Although the Craig City Council will have its first draft for new liquor license violation procedures at tonight's meeting, a final decision is at least six weeks away.
If the council approves the draft for further discussion, then it would follow the normal process for city ordinances, City Manager Jim Ferree said.
First, there is an introduction, then first and second readings. Each would take place at subsequent council meetings, which are the second and fourth Tuesday of every month.
The council may amend the ordinance during any phase.
The draft procedures and penalties council members will view tonight are largely based on examples from other Colorado municipalities, officials said.
The council would like to set up an administrative hearing procedure much like one recently approved by the Steamboat Springs City Council.
An impartial hearing officer would deliberate on violations and hand down penalties with guidelines provided by the council. This would help maintain consistency, council members have said, instead of having liquor license holders facing different, term-limited councilors when law enforcement cites them with violations.
The city would like to find someone from outside Craig to ensure the position's objectivity, City Attorney Kenny Wohl said.
"Our judges might also handle the (minor in possession) cases, and there's a chance they could have advance notice of a violation before they hear a licensee's case," Wohl said. "It's not that that would bias our judges, you just want in all court cases to have somebody look at it with fresh eyes."
Ferree said Steamboat attorney Tammy Stewart was contacted for the position and expressed interest.
Stewart, a Democrat, announced her candidacy for 14th Judicial District Attorney on Monday at the Moffat County Courthouse.
She has 19 years of attorney experience, has been a prosecutor and a defense lawyer in Routt County and was one of two finalists for a local judge position in 2007.
Stewart is running against Elizabeth Oldham, Grand County chief deputy district attorney, who filed as a Republican.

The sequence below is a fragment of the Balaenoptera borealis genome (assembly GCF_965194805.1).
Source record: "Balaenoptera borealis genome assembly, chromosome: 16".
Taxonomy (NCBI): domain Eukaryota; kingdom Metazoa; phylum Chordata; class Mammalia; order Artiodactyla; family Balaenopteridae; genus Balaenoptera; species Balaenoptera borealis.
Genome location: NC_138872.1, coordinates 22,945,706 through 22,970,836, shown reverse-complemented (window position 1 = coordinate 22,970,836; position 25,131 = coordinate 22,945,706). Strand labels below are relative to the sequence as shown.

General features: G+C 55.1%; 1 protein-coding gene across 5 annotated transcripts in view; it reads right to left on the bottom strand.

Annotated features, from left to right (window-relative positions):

Craig officials would have to find another candidate if Stewart wins the District Attorney election in November, Wohl said.
Penalty guidelines mostly reflect those of Thornton, which Wohl had the council view at its March 25 meeting.
The draft includes higher penalties for first offenders than the council handed down during a liquor license hearing March 4. At that hearing, the council deliberated on 10 cases of liquor license violations cited during the last wave of Craig Police Department compliance checks.
Compared to deferred suspensions issued then - where liquor license holders would not serve their suspension unless they were cited with another violation within six months - the draft rules recommend a 1- to 14-day license suspension for first offenders.
The penalties are not required, but are guidelines for a hearing officer to consider, Ferree said. That way, he added, the officer can include "mitigating or aggravating" factors when deciding on a penalty.
The Police Department approves of stiffening the penalties, Captain Jerry DeLong said.
"One of the main reasons we support this is because we see, not only in our community but throughout the nation, underage drinking is becoming more and more a serious problem," DeLong said. "If we can get everyone involved with liquor licenses to follow the law, we can focus on other means of preventing minors from obtaining alcohol."